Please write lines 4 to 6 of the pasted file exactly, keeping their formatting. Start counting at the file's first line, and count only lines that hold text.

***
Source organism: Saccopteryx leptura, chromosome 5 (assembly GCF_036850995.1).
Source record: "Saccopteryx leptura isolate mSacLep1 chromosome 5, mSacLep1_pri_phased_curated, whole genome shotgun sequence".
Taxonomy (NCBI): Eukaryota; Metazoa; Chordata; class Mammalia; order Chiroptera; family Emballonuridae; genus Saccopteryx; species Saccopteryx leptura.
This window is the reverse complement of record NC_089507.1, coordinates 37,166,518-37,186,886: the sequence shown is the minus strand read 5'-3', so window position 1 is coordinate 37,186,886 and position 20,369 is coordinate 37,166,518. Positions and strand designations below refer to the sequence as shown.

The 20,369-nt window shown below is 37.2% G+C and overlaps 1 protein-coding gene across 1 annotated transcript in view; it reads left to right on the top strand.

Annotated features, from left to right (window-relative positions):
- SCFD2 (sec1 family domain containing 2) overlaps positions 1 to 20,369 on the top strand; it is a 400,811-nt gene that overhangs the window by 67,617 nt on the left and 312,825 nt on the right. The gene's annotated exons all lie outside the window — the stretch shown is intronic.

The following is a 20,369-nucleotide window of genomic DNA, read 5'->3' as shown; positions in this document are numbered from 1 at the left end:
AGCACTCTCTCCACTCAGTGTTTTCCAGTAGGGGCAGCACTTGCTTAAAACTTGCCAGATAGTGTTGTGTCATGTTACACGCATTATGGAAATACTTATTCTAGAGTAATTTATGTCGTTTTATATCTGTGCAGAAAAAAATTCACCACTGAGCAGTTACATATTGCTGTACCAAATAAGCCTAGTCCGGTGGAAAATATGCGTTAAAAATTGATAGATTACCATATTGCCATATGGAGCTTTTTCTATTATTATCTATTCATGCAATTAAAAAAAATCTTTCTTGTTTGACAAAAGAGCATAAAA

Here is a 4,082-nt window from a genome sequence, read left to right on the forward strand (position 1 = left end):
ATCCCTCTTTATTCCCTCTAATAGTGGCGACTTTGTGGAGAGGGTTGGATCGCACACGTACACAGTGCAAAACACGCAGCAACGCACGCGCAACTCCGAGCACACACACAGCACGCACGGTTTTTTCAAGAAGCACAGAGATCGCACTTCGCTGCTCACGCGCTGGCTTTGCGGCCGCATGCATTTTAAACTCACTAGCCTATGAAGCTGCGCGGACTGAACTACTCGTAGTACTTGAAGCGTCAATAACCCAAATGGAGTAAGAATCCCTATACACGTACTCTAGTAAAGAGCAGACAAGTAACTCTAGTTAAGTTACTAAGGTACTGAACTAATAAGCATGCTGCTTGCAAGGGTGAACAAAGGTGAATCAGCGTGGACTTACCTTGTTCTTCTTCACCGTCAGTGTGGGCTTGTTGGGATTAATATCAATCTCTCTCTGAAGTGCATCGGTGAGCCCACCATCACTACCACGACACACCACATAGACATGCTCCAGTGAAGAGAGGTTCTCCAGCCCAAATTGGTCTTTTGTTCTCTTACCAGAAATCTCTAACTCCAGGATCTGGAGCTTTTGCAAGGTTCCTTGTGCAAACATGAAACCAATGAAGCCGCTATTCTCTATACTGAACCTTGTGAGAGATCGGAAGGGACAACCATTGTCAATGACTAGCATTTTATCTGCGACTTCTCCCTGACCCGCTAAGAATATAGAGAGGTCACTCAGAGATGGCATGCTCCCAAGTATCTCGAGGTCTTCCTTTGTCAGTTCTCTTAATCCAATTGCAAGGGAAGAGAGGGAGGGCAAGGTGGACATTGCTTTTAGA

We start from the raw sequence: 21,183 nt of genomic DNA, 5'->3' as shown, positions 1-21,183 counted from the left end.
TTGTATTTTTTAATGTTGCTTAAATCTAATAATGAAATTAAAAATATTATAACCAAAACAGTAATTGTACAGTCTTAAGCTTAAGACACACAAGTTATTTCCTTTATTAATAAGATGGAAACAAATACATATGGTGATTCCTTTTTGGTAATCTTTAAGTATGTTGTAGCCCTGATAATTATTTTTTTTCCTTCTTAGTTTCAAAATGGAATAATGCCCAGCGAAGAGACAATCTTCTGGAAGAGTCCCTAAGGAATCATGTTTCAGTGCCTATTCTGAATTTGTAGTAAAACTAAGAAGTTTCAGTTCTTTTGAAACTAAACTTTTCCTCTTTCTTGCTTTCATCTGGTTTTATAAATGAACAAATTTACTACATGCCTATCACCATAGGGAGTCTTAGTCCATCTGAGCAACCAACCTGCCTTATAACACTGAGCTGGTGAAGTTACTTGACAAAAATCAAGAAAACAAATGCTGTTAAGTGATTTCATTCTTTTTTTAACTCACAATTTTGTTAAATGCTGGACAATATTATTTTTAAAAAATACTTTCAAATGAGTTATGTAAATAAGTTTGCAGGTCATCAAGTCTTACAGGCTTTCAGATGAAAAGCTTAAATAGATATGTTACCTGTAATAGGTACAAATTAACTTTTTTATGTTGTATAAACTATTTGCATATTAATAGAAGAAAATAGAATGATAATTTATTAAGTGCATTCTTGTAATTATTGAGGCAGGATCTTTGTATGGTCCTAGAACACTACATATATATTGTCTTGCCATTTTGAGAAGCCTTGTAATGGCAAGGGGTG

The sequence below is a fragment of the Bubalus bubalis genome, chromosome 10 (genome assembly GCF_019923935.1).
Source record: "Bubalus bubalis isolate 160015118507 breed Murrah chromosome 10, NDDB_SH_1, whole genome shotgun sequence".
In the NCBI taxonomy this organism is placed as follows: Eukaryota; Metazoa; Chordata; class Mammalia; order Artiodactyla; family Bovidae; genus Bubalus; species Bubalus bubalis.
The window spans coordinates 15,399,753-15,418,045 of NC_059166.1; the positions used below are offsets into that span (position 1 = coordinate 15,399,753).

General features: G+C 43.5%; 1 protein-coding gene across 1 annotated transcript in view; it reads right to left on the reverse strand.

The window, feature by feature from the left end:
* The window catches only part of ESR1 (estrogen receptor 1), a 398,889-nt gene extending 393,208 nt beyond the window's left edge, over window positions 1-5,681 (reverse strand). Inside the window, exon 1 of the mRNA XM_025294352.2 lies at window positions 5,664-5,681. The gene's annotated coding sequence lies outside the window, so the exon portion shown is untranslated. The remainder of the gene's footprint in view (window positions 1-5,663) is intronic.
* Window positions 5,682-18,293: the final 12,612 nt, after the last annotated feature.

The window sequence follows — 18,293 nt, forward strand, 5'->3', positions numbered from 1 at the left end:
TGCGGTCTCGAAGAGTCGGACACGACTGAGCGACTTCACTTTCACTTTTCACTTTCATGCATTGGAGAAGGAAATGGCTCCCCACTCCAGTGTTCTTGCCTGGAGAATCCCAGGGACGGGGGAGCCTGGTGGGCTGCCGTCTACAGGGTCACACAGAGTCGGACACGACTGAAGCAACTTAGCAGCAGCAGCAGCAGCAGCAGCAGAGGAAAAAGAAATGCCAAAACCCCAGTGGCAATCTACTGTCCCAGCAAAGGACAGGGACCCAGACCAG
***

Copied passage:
This window is the reverse complement of record NC_089507.1, coordinates 37,166,518-37,186,886: the sequence shown is the minus strand read 5'-3', so window position 1 is coordinate 37,186,886 and position 20,369 is coordinate 37,166,518. Positions and strand designations below refer to the sequence as shown.

The 20,369-nt window shown below is 37.2% G+C and overlaps 1 protein-coding gene across 1 annotated transcript in view; it reads left to right on the top strand.

Annotated features, from left to right (window-relative positions):